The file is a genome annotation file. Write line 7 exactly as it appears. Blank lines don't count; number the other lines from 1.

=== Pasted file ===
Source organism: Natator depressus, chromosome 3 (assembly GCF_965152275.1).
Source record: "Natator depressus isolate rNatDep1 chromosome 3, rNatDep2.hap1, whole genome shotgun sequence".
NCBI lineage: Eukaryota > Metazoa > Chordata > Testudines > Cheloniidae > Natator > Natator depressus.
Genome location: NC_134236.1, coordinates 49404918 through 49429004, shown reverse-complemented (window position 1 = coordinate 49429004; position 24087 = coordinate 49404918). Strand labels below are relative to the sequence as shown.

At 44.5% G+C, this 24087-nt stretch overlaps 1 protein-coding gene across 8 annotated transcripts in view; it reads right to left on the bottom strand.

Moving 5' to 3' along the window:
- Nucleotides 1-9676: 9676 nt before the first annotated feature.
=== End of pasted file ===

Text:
- Nucleotides 1-9676: 9676 nt before the first annotated feature.